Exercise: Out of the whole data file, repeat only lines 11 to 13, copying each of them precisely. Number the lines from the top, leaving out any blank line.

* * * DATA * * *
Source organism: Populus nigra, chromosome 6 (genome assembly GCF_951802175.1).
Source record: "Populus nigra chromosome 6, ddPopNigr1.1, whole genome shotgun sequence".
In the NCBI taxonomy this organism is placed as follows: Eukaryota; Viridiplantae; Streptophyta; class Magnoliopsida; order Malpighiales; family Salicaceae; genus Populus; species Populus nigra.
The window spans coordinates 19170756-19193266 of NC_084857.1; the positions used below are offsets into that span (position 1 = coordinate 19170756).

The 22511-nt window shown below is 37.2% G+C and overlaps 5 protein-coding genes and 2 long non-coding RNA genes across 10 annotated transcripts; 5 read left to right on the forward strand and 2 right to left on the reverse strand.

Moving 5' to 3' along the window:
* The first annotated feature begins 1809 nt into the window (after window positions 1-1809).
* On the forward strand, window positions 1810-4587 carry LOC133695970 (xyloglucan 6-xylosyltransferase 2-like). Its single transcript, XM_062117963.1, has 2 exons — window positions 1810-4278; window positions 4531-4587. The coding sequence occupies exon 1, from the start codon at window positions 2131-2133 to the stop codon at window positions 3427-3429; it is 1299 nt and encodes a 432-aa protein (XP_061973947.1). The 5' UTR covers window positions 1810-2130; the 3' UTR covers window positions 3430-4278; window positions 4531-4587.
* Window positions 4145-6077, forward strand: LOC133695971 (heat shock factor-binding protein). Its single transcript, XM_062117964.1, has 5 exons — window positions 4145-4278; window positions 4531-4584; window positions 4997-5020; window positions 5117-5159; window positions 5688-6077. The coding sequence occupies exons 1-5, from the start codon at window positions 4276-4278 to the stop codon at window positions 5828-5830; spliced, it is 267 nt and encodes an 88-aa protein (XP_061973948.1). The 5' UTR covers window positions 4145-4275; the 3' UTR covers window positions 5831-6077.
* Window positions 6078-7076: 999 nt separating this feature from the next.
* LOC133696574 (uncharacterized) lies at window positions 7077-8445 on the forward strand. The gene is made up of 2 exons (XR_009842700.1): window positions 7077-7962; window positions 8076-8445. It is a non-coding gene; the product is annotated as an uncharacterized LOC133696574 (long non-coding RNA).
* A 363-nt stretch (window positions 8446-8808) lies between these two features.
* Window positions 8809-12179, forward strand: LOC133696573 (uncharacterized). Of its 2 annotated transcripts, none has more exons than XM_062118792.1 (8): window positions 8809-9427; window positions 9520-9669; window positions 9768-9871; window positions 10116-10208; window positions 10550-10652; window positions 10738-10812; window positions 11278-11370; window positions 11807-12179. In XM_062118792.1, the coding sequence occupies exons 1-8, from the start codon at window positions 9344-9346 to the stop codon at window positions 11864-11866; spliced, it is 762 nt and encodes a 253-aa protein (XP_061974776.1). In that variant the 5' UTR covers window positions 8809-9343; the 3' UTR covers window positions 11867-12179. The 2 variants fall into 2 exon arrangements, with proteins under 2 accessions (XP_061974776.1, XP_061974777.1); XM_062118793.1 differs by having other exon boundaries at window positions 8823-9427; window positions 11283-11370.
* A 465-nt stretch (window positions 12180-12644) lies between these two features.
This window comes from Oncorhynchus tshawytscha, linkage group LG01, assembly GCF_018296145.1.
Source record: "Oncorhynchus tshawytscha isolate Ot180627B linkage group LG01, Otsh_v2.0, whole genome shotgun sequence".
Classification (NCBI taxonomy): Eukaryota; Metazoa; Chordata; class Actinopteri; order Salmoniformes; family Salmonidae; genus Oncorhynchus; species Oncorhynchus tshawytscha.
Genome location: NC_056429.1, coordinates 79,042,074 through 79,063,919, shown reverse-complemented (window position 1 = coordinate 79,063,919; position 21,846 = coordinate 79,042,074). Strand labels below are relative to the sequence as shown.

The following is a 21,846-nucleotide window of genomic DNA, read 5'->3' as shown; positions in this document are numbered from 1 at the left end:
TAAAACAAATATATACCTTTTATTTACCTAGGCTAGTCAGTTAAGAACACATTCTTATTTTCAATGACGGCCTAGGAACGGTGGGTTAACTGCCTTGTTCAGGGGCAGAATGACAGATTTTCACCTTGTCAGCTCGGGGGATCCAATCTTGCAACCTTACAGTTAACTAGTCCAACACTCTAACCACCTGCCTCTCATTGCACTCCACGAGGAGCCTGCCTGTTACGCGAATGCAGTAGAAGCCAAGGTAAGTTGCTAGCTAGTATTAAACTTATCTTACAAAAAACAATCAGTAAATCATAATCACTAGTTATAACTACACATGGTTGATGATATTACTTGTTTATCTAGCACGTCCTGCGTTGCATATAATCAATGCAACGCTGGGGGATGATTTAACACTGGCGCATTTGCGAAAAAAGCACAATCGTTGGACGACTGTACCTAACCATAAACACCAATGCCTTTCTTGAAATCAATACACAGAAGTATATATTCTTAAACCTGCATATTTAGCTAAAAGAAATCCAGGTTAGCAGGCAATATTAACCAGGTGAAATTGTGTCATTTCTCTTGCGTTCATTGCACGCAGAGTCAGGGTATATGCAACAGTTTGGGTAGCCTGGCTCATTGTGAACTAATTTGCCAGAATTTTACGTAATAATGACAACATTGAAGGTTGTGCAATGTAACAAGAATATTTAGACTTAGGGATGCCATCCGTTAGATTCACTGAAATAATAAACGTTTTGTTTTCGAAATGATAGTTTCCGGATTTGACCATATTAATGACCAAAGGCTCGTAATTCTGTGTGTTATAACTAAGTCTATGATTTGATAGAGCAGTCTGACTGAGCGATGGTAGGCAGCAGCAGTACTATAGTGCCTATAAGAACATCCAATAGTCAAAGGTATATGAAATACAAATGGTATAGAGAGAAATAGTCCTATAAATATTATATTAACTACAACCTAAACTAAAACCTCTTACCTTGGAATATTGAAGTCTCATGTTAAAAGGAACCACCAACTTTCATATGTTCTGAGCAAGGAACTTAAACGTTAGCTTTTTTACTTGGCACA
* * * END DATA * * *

* LOC133696574 (uncharacterized) lies at window positions 7077-8445 on the forward strand. The gene is made up of 2 exons (XR_009842700.1): window positions 7077-7962; window positions 8076-8445. It is a non-coding gene; the product is annotated as an uncharacterized LOC133696574 (long non-coding RNA).
* A 363-nt stretch (window positions 8446-8808) lies between these two features.
* Window positions 8809-12179, forward strand: LOC133696573 (uncharacterized). Of its 2 annotated transcripts, none has more exons than XM_062118792.1 (8): window positions 8809-9427; window positions 9520-9669; window positions 9768-9871; window positions 10116-10208; window positions 10550-10652; window positions 10738-10812; window positions 11278-11370; window positions 11807-12179. In XM_062118792.1, the coding sequence occupies exons 1-8, from the start codon at window positions 9344-9346 to the stop codon at window positions 11864-11866; spliced, it is 762 nt and encodes a 253-aa protein (XP_061974776.1). In that variant the 5' UTR covers window positions 8809-9343; the 3' UTR covers window positions 11867-12179. The 2 variants fall into 2 exon arrangements, with proteins under 2 accessions (XP_061974776.1, XP_061974777.1); XM_062118793.1 differs by having other exon boundaries at window positions 8823-9427; window positions 11283-11370.